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More than pretty lawns

Features - Lawn Care, Industry News

Greenscape connects with a green industry movement to define its mission, attract employees who believe it and clients who can benefit from it.

Brooke N. Bates | March 20, 2014

For 35 years, Greenscape has focused on delivering “outstanding results through great service,” as its mission states. But only recently did the landscape design, build, management firm in Holly Springs, N.C., begin to articulate why it’s committed to giving clients green spaces.

With a slow-and-steady approach to sustainable growth, President Daniel Currin leads the company his father, Michael, founded in 1979, in addition to three Weed Man franchises that deliver lawn care services. Collectively, the companies have added 30 employees in the past couple years, now totaling more than 160 at peak. Greenscape has always been committed to recruiting and reinvesting in the right employees to manifest the company mission.

But recently, Greenscape learned three little words to define its mission, helping attract teammates – and customers – who share it.

“The thing that we’ve recently connected with, both internally and with our clients, has been the whole Come Alive Outside movement,” Currin says. “We’re connecting with that as why we come to work every day. It’s a way to communicate our ‘why’ and identify other people’s ‘why,’ which is our goal at the end of the day: to do business with people that believe what we believe.”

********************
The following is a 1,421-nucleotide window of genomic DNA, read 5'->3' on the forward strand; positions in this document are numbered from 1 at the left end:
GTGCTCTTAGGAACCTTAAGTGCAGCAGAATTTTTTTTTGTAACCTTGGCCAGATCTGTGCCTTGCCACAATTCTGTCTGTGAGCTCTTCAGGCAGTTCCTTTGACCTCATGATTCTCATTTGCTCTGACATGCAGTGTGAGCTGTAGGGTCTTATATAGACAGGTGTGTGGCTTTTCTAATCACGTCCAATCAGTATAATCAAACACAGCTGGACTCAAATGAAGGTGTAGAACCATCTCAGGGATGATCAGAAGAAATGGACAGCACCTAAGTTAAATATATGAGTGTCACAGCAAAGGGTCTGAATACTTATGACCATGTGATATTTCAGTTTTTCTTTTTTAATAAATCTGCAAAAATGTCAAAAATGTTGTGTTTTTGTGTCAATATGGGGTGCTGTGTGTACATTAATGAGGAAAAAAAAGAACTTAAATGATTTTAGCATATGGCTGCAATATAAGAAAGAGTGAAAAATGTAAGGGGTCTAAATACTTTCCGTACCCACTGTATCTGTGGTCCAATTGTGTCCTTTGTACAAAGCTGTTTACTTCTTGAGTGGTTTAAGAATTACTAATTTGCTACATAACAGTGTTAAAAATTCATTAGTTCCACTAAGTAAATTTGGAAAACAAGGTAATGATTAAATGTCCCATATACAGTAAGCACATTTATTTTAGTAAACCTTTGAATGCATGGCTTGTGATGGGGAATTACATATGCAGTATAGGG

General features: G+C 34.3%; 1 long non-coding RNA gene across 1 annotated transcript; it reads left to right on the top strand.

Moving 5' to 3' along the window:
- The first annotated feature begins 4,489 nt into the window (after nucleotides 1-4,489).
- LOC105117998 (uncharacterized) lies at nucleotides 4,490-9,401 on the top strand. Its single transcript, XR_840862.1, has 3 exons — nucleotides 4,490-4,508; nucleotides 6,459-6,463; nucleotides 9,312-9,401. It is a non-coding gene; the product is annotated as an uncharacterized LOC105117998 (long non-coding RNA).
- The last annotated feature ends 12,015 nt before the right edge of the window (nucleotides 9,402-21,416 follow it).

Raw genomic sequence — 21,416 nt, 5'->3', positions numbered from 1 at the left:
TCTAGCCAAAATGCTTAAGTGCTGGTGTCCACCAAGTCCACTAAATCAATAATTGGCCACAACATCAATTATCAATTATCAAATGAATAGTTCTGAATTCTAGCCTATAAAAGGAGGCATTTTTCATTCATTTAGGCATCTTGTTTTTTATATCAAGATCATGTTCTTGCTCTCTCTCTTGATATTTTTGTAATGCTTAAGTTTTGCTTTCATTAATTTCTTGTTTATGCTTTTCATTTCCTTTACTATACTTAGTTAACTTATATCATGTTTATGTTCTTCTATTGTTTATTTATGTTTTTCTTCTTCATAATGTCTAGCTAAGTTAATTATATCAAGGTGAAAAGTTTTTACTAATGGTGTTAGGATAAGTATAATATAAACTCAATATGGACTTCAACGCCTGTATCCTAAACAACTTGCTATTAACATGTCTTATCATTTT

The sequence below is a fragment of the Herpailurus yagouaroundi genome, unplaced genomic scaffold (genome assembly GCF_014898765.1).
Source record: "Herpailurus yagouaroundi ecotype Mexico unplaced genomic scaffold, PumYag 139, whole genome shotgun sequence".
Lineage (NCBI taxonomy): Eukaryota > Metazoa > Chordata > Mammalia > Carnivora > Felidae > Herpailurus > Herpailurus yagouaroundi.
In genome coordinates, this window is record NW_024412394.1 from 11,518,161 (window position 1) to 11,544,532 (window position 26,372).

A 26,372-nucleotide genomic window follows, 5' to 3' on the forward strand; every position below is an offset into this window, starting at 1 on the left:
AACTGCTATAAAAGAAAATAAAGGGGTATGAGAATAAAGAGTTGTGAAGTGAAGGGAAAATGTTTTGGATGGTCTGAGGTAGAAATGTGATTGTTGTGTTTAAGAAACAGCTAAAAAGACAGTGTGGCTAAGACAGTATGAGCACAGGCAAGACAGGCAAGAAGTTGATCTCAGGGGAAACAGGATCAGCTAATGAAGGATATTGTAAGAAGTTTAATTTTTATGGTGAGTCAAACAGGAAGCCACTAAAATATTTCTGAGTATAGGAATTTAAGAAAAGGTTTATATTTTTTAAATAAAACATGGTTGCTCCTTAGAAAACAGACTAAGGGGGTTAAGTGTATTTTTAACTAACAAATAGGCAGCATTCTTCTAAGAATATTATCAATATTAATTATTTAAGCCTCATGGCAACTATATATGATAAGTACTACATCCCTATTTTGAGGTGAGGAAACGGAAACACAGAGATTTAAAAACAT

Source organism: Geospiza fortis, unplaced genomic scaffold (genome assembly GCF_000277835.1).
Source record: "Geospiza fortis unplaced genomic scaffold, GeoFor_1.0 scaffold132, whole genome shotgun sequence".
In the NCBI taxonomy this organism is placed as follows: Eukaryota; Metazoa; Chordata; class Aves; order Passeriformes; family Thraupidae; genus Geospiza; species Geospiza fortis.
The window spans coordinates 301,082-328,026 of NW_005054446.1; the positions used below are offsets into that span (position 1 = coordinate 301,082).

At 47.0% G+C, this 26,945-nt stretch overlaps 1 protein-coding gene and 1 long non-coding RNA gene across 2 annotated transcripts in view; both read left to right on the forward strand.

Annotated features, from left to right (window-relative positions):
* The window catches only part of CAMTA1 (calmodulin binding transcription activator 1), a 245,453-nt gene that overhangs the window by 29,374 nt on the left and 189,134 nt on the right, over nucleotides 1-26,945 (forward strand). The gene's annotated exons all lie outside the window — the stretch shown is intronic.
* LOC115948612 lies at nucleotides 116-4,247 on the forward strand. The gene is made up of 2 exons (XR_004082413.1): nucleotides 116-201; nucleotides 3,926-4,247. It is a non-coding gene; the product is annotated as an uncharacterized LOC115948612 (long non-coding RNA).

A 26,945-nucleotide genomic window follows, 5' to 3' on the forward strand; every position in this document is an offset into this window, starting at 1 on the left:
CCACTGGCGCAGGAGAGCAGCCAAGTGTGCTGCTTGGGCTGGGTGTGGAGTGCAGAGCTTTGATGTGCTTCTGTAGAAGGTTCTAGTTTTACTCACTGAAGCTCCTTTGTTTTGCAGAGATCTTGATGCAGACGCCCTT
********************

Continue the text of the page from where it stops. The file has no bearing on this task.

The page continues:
Business benefits.

Established in 2010, the Come Alive Outside movement rose in response to the country’s decrease in health and increase in obesity due to sedentary, indoor lifestyles. Citing the health and social benefits of spending time in nature, communities and corporations are taking strides to activate people outside.

The concept clicked for Currin and his team by articulating the concepts they were already discussing with customers. In fact, it was Greenscapes’ commercial clients who first envisioned Come Alive Outside projects – just not in those words.

Unified brands under one vision

The thought of running three Weed Man lawn care franchises in addition to a 35-year-old design/build and landscape management company might overwhelm some people.

But for Greenscape President Daniel Currin, it’s simple. To successfully manage two separate brands that sell different – but complementary – services, he keeps them clearly defined externally, but unified internally.

“We take advantage of economies of scale when it comes to behind-the-scenes, back-of-the-house (functions like) finance and HR,” Currin says. “But on the front lines, people are usually working for one brand.” That means each business has its own crews in its own trucks providing its own services. However, there’s often crossover – as the Weed Man lawn care program is included under the basic Greenscape maintenance package – so it’s crucial to maintain unity between teams.